Perhaps most damning is a call for foreign government, Russia, an enemy of freedom and the United States, to interfere in our national elections. Donald Trump did so on national television. There is strong evidence that Russia did exactly that.

Sorry, you can’t have it both ways. You cannot select which of DT’s ideas you like and say, “that will part be good.” If you voted for him you voted for the whole package. If you didn’t vote against him by choosing a candidate that could win, you really voted for him.

Now let’s turn to the past 8 years.

When Obama was elected the nation was in the midst of the worst financial crisis since the Great Depression. He acted quickly to help stem the crisis and the solutions were not always ideal. But the nation regained it footing and now unemployment nationwide is lower that it was before Obama took office.

Obama’s biggest mistake was he thought he could govern in a bipartisan way. However, the GOP did nothing but use that against him.

Other than HRC and her server, Obama’s presidency was remarkable free of scandal, the cleanest in generations.

Much of what is wrong with Obamacare was due to the fact the GOP did everything it could to sabotage and hamstring the law.

Obamacare and the some of the relief laws in the financial crisis helped me directly, especially not being able to be denied insurance for a preexisting condition. If he had done nothing else in 8 years, that alone would have been worth it.

But in the mind of Trump conservatives Obama failed at everything. Could it be because he’s black? Hmmmm.

But oh, don’t play the race card with you or any other conservative.

And as for the Clinton presidency, when he left office this country had the largest surplus in its history. Republican George W. Bush spent the entire amount and put the nation back into deficit within six months of taking office.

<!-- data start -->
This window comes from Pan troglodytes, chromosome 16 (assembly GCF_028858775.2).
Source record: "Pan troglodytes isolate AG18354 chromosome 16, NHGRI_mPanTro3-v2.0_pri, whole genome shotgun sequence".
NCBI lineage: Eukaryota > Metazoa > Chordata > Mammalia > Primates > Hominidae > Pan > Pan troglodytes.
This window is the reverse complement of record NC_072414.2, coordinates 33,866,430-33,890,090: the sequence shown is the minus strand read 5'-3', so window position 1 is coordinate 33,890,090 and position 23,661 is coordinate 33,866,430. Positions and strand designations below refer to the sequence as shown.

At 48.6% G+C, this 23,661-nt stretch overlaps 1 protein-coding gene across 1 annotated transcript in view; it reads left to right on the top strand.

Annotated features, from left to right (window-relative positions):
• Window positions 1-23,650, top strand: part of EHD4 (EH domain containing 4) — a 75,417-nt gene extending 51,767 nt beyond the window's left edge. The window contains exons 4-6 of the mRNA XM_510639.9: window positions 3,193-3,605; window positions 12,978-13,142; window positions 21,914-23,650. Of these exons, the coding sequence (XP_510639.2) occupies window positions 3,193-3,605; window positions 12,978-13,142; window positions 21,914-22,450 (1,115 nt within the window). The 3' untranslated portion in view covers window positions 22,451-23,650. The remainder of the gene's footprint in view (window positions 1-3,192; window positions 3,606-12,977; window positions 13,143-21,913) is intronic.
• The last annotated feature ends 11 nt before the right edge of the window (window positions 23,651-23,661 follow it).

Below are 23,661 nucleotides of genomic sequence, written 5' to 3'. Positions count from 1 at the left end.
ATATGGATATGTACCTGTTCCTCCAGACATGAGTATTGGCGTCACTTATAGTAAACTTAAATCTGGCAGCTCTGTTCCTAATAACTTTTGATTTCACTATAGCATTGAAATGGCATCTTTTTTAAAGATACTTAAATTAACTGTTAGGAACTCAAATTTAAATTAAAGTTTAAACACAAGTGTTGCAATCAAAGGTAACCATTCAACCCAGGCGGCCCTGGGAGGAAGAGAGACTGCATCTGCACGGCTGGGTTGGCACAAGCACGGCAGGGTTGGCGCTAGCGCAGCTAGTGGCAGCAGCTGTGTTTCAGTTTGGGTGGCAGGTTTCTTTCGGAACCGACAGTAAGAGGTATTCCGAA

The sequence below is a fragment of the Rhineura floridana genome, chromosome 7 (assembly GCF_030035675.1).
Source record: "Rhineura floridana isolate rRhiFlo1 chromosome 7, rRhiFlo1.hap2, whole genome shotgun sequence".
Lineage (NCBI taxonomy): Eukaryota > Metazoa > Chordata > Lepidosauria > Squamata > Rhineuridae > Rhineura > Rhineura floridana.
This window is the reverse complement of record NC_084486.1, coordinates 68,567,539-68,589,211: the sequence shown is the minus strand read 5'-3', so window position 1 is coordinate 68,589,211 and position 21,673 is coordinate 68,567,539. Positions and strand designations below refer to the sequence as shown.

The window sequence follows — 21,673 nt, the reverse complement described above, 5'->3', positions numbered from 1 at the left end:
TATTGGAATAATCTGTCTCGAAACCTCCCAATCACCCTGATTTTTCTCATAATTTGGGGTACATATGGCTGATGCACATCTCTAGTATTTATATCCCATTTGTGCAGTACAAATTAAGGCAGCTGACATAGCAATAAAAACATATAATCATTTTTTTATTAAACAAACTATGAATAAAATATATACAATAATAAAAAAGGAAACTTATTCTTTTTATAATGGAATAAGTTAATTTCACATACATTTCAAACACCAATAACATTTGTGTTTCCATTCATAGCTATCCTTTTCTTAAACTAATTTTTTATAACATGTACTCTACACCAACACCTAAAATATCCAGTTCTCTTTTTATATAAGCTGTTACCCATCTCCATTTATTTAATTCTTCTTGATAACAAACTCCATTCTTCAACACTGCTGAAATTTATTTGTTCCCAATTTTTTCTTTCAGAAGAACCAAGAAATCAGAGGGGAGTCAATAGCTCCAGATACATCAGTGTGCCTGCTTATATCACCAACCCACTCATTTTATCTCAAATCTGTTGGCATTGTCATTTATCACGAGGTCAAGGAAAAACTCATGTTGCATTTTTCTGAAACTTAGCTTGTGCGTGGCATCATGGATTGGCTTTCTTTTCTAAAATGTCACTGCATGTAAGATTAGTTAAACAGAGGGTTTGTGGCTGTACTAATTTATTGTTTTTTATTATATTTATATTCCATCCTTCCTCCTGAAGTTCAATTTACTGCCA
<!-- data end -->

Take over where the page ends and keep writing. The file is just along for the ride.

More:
Give Trump a chance? To do what? Destroy the nation? The world?

The New Dystopia: What Comes After Trump

The New Dystopia: What Comes After Trump

The following is an excerpt from John Feffer’s new dystopian novel, Splinterlands (Haymarket, 2016). It’s a look back at our world from the shattered Earth of 2050. Feffer’s novel has come to read ever less like futuristic fiction and ever more like a vivid journalistic report on the latest developments in our distressed, Trumpian universe. The… Read more

Popular Trump? Nation Not Confident

Not that popular Not My President

Not Popular: The ruined Trump Taj in Atlantic City, which closed in October 2016 after failing spectacularly. Trump ripped off Atlantic City and wound up in a money laundering investigation where his father was found guilty.

He may have won the election, but Donald Trump’s still not all that popular. Nearly a month after Mr. Trump’s election as president, he still has a long way to go to win the confidence of the nation.

A Pew Research Center poll of 1,502 adults found that 35 percent of Americans thought Mr. Trump would be a good or great president; 18 percent said he would be average; while 38 percent said he would be poor or terrible. That is better than in October, when just 25 percent of the public said Mr. Trump would make a good or great president, while 57 percent said he would be poor or terrible.

The poll found that 40 percent approved of the president-elect’s cabinet choices and other appointments, while 41 percent were satisfied with his explanations of policies and plans for the future.

By comparison, in December 2008, 71 percent approved of Barack Obama’s cabinet choices. In January 2001, 58 percent had positive views of George W. Bush’s appointments. Similarly, 72 percent approved of the way Mr. Obama explained his policies and plans. Mr. Bush had a 50 percent rating in that regard.